Danganronpa 1-2 Reload Review
Trapped in a high school, fifteen students learn that a twisted mind has imprisoned them, and will gladly let one go on one condition. They will "graduate" if they can kill one of their classmates without being caught. After a grisly murder, the remaining students get together to try to figure out whodunnit. Guess right, and the killer is punished with a death penalty. Guess wrong, and they go free. Everyone else, however, will meet their end. This is the basis of the first Danganronpa game, packed with it's sequel. The storyline has spawned manga, a full anime season, and an upcoming third game already out in Japan that is coming to American shores in September.
The game is played in a visual novel style, similar to a twisted Phoenix Wright game, except here you would be wondering if Gumshoe really killed Maya instead of the team working together for a common goal. The mastermind behind the prison, who speaks through the monochromatic psychotic bear Monokuma, knows how to twist the knife by throwing out information, secrets, history, and threats to make the players jealous, angry, or simply ready to escape. Suddenly, one of your fellow classmates lies dead on the floor, and you know that someone else you trusted as a friend is guilty of murder. You're given a bit of time to gather your wits and your evidence before being thrust into a Class Trial, where everyone states their claims and you utilize your "Truth Bullets" to contradict them, eventually weeding out the real killer. The game throws many a plot twist at you, keeping you on your toes as you continue to search through Hope's Peak Academy to escape the despair created by the villainous Monokuma.
Originally released in America on the PlayStation Vita in 2014, and starting back on the PSP in it's original country in 2010, Danganronpa and it's sequel filled a niche for many a visual novel gamer. It was released on Steam in February/April of last year. In the original editions of the game, replay value may be considered limited: after all, there's only so many times you can hear the same story. This two-pack is a budget title at only $39 and is filled with extras to bring you back to the school. Exclusive to the "Reload" edition are special post-story playthrough content pieces that turn the game from a deadly game of despair into something just short of a dating simulation, letting you get to know each and every student in the class rather than worry about who's going to die next. In this mode you strive to get on everyone's good side via presents and conversation, all the while working toward the goals requested by your captor. It's a bit strange to see this side of the villains after working through the deadly storyline, but it's a great way to get more out of the franchise to the point that even previous fans of the series may want to pick it up, though they will have to go through the entire original game to unlock said different gameplay.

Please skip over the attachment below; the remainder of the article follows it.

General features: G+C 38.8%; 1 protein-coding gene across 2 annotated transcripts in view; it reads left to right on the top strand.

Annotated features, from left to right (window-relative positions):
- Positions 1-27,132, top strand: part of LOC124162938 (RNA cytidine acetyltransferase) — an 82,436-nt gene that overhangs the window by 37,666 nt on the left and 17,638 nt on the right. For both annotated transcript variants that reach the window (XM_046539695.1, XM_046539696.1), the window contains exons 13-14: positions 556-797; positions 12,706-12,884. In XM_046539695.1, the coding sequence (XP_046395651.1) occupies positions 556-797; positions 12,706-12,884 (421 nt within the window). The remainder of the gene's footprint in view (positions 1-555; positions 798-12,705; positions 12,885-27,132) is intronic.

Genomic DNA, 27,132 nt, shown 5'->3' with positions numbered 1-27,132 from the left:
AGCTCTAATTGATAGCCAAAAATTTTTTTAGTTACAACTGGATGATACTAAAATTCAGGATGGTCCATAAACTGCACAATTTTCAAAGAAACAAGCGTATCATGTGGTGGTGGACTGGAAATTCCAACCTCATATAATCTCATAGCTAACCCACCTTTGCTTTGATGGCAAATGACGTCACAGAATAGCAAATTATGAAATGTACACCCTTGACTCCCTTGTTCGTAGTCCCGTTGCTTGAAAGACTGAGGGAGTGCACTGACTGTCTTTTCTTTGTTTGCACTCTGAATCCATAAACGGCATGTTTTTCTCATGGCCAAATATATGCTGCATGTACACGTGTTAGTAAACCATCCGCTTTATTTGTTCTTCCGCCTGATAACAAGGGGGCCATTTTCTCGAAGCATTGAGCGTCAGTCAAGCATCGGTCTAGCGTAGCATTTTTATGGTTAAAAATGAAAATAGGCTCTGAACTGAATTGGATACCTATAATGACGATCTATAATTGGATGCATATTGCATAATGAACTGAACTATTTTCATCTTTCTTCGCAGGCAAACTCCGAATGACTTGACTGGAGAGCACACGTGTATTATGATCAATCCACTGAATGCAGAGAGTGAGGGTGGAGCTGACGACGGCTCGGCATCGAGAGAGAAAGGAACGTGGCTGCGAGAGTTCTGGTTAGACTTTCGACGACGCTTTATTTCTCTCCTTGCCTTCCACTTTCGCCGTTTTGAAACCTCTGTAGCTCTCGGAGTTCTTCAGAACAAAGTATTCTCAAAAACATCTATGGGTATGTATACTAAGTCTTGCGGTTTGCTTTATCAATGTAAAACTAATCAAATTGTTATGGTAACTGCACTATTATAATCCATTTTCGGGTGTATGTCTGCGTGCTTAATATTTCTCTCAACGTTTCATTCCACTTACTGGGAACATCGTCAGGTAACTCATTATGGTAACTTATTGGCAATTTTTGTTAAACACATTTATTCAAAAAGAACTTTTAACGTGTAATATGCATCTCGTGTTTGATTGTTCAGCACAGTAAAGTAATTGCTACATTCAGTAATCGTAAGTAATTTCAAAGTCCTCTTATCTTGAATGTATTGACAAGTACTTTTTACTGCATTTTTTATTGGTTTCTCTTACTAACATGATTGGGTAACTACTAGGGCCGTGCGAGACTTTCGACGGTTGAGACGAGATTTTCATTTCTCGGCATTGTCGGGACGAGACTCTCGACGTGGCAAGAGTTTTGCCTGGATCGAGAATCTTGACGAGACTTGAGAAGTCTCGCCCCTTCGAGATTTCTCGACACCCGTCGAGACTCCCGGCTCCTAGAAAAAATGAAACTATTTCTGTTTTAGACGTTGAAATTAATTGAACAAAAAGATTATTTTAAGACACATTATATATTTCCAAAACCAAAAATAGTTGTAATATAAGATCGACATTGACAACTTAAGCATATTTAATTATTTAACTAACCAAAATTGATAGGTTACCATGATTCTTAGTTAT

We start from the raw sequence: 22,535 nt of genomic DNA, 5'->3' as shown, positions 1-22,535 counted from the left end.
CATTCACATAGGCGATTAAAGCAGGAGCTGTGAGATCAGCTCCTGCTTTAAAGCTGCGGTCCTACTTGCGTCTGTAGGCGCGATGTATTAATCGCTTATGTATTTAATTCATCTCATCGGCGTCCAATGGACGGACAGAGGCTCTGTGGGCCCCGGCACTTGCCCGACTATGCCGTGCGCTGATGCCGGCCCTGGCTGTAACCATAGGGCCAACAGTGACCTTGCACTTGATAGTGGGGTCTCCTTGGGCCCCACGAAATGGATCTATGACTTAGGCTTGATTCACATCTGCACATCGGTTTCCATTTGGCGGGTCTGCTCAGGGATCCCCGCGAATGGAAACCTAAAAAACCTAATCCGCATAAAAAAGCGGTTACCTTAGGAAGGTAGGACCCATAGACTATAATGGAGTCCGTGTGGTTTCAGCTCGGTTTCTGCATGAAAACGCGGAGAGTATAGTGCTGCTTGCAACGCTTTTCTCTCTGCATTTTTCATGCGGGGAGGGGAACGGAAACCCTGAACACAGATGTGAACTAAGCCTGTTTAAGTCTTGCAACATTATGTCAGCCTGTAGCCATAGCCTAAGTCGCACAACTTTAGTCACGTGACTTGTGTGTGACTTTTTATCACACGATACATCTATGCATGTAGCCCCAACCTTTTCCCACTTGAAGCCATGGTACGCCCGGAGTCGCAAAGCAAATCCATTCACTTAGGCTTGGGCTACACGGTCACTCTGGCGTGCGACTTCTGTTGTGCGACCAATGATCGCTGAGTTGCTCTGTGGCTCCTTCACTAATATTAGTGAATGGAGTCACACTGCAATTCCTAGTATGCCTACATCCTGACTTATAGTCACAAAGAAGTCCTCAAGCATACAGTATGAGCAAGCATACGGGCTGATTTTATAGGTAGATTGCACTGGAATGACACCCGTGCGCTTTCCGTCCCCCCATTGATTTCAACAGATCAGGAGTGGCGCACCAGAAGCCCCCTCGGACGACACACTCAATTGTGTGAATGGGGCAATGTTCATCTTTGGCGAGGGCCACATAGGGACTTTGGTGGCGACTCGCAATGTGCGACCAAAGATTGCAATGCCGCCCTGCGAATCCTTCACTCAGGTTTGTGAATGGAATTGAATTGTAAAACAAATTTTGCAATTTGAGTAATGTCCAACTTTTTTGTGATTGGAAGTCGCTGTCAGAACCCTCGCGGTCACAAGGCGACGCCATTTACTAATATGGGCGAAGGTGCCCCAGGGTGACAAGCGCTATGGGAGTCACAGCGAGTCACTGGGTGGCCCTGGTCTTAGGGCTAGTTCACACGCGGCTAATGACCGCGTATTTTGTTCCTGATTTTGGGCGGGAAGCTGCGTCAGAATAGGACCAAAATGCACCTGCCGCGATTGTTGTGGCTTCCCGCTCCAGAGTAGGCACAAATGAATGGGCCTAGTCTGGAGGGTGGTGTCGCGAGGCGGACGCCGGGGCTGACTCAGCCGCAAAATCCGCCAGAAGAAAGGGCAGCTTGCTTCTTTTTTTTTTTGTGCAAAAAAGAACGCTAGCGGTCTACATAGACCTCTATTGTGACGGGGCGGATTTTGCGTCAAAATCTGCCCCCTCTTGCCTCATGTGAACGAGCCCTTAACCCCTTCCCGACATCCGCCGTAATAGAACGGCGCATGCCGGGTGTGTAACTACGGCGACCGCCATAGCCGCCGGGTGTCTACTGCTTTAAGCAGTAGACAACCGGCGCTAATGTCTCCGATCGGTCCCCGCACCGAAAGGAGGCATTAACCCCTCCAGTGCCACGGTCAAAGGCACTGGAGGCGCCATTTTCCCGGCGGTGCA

When the game came out on Vita, it offered touchscreen controls, which are obviously lacking here. The game has not yet been released as a Vita port in English, so even if you pick up the import you have to have a hearty knowledge of the original language. The class trials rely on knowledge of text and accurately picking the proper phrase as it flies across the screen. With the touchscreen, I'm sure that things were a bit easier/more naturally challenging. During investigations, you have to drag your cursor all around the screen and click items, and during the trial you have to aim and shoot at individual phrases while distracting phrases fly around and over the words you want to hit. I could see this game being made to implement PlayStation Move, but it would probably skip right over that and go to VR, as the free downloadable class trial demo that is currently available shows. I don't have a VR setup yet, but I could see this being done very stylistically, catching the phrases as they course through the sky. This all being said, the controls are manageable and not really a problem, just learning after playing it that there have been other styles in the past make me wish I could try them. But with this game being $39 and the original Vita downloads of the game still selling for the same price each with no extra bonus modes, it really doesn't hurt to play it with the new control scheme.
Danganronpa 1.2 Reload is a perfect budget title that gives you two games' worth of action, intrigue, and despair, and prepares you for the upcoming third part of the trilogy in September. Monokuma is a terrible host for a deadly game that's bound to tie you up in knots as you make decisions on who the real culprit is. Fans of the game have had plenty of time to play through this title, but they may find replay value in the extra modes that have been added, along with the joy of playing it on the big screen. Visual novels tend to have little replay value, but they hold on to your memories with their impactful storylines, and Danganronpa 1.2 Reload does a great job of adding extra fun on top of their memorable tale.
Thanks to the developers for providing a code for review.
Final Score: 4.75/5